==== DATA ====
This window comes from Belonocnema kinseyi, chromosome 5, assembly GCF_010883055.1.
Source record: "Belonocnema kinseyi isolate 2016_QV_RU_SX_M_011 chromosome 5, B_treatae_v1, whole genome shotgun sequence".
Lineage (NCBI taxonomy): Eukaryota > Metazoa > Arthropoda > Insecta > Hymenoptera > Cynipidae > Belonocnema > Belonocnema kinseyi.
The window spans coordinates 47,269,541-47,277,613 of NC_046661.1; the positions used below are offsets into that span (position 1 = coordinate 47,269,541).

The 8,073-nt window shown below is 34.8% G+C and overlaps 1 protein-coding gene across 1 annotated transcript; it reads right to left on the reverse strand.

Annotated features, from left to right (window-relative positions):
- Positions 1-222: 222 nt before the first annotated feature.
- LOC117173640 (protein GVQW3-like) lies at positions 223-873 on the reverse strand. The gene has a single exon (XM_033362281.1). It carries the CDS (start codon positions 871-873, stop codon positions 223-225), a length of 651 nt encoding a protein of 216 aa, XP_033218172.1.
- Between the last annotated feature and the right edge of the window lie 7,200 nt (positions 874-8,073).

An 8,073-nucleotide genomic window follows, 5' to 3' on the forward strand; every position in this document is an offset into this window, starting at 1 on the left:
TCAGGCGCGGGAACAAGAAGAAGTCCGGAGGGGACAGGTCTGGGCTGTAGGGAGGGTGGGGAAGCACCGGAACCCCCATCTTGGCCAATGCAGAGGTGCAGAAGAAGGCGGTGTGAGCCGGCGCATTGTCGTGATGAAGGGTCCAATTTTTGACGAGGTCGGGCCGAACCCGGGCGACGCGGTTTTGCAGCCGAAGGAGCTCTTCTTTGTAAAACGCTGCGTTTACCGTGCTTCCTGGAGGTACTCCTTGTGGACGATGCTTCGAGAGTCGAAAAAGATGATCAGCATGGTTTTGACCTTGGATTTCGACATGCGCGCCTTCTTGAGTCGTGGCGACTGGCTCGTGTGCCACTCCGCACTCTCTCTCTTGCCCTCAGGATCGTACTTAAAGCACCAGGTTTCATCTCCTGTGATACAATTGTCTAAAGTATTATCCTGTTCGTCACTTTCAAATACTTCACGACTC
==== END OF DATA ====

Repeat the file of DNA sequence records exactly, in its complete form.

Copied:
This window comes from Belonocnema kinseyi, chromosome 5, assembly GCF_010883055.1.
Source record: "Belonocnema kinseyi isolate 2016_QV_RU_SX_M_011 chromosome 5, B_treatae_v1, whole genome shotgun sequence".
Lineage (NCBI taxonomy): Eukaryota > Metazoa > Arthropoda > Insecta > Hymenoptera > Cynipidae > Belonocnema > Belonocnema kinseyi.
The window spans coordinates 47,269,541-47,277,613 of NC_046661.1; the positions used below are offsets into that span (position 1 = coordinate 47,269,541).

The 8,073-nt window shown below is 34.8% G+C and overlaps 1 protein-coding gene across 1 annotated transcript; it reads right to left on the reverse strand.

Annotated features, from left to right (window-relative positions):
- Positions 1-222: 222 nt before the first annotated feature.
- LOC117173640 (protein GVQW3-like) lies at positions 223-873 on the reverse strand. The gene has a single exon (XM_033362281.1). It carries the CDS (start codon positions 871-873, stop codon positions 223-225), a length of 651 nt encoding a protein of 216 aa, XP_033218172.1.
- Between the last annotated feature and the right edge of the window lie 7,200 nt (positions 874-8,073).

An 8,073-nucleotide genomic window follows, 5' to 3' on the forward strand; every position in this document is an offset into this window, starting at 1 on the left:
TCAGGCGCGGGAACAAGAAGAAGTCCGGAGGGGACAGGTCTGGGCTGTAGGGAGGGTGGGGAAGCACCGGAACCCCCATCTTGGCCAATGCAGAGGTGCAGAAGAAGGCGGTGTGAGCCGGCGCATTGTCGTGATGAAGGGTCCAATTTTTGACGAGGTCGGGCCGAACCCGGGCGACGCGGTTTTGCAGCCGAAGGAGCTCTTCTTTGTAAAACGCTGCGTTTACCGTGCTTCCTGGAGGTACTCCTTGTGGACGATGCTTCGAGAGTCGAAAAAGATGATCAGCATGGTTTTGACCTTGGATTTCGACATGCGCGCCTTCTTGAGTCGTGGCGACTGGCTCGTGTGCCACTCCGCACTCTCTCTCTTGCCCTCAGGATCGTACTTAAAGCACCAGGTTTCATCTCCTGTGATACAATTGTCTAAAGTATTATCCTGTTCGTCACTTTCAAATACTTCACGACTC